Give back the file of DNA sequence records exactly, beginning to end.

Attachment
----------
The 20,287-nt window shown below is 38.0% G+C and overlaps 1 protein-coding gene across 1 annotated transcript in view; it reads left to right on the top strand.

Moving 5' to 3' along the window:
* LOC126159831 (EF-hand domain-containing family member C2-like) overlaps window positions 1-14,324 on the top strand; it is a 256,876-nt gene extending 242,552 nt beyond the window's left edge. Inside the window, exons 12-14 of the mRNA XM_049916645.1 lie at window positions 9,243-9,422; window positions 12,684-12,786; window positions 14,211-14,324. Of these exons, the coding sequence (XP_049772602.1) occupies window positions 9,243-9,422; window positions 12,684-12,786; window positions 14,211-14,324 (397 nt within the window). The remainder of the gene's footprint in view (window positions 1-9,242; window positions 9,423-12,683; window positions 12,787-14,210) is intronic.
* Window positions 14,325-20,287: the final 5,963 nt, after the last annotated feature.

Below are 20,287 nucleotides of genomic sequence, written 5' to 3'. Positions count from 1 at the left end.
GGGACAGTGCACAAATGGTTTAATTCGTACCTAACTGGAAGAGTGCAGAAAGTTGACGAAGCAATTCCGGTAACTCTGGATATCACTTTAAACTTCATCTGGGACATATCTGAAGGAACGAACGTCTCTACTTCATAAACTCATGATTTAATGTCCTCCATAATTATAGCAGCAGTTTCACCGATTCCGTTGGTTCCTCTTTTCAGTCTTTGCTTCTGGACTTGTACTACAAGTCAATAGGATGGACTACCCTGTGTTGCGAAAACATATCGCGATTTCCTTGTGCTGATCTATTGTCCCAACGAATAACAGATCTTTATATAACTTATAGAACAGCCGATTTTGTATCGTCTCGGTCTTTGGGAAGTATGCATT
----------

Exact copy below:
The 20,287-nt window shown below is 38.0% G+C and overlaps 1 protein-coding gene across 1 annotated transcript in view; it reads left to right on the top strand.

Moving 5' to 3' along the window:
* LOC126159831 (EF-hand domain-containing family member C2-like) overlaps window positions 1-14,324 on the top strand; it is a 256,876-nt gene extending 242,552 nt beyond the window's left edge. Inside the window, exons 12-14 of the mRNA XM_049916645.1 lie at window positions 9,243-9,422; window positions 12,684-12,786; window positions 14,211-14,324. Of these exons, the coding sequence (XP_049772602.1) occupies window positions 9,243-9,422; window positions 12,684-12,786; window positions 14,211-14,324 (397 nt within the window). The remainder of the gene's footprint in view (window positions 1-9,242; window positions 9,423-12,683; window positions 12,787-14,210) is intronic.
* Window positions 14,325-20,287: the final 5,963 nt, after the last annotated feature.

Below are 20,287 nucleotides of genomic sequence, written 5' to 3'. Positions count from 1 at the left end.
GGGACAGTGCACAAATGGTTTAATTCGTACCTAACTGGAAGAGTGCAGAAAGTTGACGAAGCAATTCCGGTAACTCTGGATATCACTTTAAACTTCATCTGGGACATATCTGAAGGAACGAACGTCTCTACTTCATAAACTCATGATTTAATGTCCTCCATAATTATAGCAGCAGTTTCACCGATTCCGTTGGTTCCTCTTTTCAGTCTTTGCTTCTGGACTTGTACTACAAGTCAATAGGATGGACTACCCTGTGTTGCGAAAACATATCGCGATTTCCTTGTGCTGATCTATTGTCCCAACGAATAACAGATCTTTATATAACTTATAGAACAGCCGATTTTGTATCGTCTCGGTCTTTGGGAAGTATGCATT